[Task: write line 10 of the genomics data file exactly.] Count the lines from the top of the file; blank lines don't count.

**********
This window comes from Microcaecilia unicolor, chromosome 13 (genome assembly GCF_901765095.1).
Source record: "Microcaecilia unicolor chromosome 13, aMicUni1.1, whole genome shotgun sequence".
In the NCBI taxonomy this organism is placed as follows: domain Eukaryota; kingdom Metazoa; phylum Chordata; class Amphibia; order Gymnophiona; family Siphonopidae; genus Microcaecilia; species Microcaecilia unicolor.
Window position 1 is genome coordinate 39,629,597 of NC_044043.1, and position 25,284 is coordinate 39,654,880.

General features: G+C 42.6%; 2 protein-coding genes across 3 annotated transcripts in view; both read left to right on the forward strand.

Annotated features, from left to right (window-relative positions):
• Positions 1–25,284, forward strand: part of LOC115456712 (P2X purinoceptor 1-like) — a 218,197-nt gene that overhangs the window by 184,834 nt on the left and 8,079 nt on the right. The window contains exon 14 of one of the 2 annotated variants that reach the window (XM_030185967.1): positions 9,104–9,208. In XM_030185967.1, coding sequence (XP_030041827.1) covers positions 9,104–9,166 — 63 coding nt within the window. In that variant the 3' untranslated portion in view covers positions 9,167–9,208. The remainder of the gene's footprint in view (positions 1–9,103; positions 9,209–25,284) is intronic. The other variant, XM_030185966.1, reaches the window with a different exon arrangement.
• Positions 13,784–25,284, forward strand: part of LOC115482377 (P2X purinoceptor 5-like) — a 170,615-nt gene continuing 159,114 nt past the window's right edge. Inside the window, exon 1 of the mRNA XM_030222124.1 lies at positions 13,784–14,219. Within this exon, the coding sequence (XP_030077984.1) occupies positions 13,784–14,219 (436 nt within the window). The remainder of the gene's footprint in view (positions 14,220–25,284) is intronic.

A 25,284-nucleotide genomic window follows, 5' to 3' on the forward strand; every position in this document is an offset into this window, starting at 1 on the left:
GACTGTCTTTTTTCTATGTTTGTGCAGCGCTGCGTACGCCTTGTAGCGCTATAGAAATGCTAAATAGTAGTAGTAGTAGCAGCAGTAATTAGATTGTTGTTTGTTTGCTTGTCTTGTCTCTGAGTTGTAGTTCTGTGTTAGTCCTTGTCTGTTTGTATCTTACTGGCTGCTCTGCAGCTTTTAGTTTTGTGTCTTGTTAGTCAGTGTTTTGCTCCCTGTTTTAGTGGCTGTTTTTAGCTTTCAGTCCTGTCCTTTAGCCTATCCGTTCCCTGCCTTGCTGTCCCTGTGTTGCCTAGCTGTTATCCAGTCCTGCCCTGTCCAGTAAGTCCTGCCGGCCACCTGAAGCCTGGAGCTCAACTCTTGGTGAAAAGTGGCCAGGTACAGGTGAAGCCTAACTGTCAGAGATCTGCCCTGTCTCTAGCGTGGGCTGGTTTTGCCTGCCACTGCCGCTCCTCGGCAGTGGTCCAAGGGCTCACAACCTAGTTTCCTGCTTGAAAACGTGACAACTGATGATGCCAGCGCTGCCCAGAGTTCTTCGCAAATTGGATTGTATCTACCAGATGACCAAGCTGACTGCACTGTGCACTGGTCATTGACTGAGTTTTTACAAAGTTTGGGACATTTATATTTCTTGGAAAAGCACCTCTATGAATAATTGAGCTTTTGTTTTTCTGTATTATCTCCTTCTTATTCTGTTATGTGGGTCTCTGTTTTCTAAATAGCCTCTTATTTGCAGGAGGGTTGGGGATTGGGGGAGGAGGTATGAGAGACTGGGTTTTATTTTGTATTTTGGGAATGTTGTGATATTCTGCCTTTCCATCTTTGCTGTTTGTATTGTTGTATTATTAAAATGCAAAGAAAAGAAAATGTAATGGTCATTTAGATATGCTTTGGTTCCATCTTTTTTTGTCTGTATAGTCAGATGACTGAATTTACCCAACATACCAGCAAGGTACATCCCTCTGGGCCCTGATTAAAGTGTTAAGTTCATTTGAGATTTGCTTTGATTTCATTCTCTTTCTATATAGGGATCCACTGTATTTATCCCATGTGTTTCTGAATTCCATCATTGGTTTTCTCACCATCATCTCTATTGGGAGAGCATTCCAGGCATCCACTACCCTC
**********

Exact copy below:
GACTGTCTTTTTTCTATGTTTGTGCAGCGCTGCGTACGCCTTGTAGCGCTATAGAAATGCTAAATAGTAGTAGTAGTAGCAGCAGTAATTAGATTGTTGTTTGTTTGCTTGTCTTGTCTCTGAGTTGTAGTTCTGTGTTAGTCCTTGTCTGTTTGTATCTTACTGGCTGCTCTGCAGCTTTTAGTTTTGTGTCTTGTTAGTCAGTGTTTTGCTCCCTGTTTTAGTGGCTGTTTTTAGCTTTCAGTCCTGTCCTTTAGCCTATCCGTTCCCTGCCTTGCTGTCCCTGTGTTGCCTAGCTGTTATCCAGTCCTGCCCTGTCCAGTAAGTCCTGCCGGCCACCTGAAGCCTGGAGCTCAACTCTTGGTGAAAAGTGGCCAGGTACAGGTGAAGCCTAACTGTCAGAGATCTGCCCTGTCTCTAGCGTGGGCTGGTTTTGCCTGCCACTGCCGCTCCTCGGCAGTGGTCCAAGGGCTCACAACCTAGTTTCCTGCTTGAAAACGTGACAACTGATGATGCCAGCGCTGCCCAGAGTTCTTCGCAAATTGGATTGTATCTACCAGATGACCAAGCTGACTGCACTGTGCACTGGTCATTGACTGAGTTTTTACAAAGTTTGGGACATTTATATTTCTTGGAAAAGCACCTCTATGAATAATTGAGCTTTTGTTTTTCTGTATTATCTCCTTCTTATTCTGTTATGTGGGTCTCTGTTTTCTAAATAGCCTCTTATTTGCAGGAGGGTTGGGGATTGGGGGAGGAGGTATGAGAGACTGGGTTTTATTTTGTATTTTGGGAATGTTGTGATATTCTGCCTTTCCATCTTTGCTGTTTGTATTGTTGTATTATTAAAATGCAAAGAAAAGAAAATGTAATGGTCATTTAGATATGCTTTGGTTCCATCTTTTTTTGTCTGTATAGTCAGATGACTGAATTTACCCAACATACCAGCAAGGTACATCCCTCTGGGCCCTGATTAAAGTGTTAAGTTCATTTGAGATTTGCTTTGATTTCATTCTCTTTCTATATAGGGATCCACTGTATTTATCCCATGTGTTTCTGAATTCCATCATTGGTTTTCTCACCATCATCTCTATTGGGAGAGCATTCCAGGCATCCACTACCCTC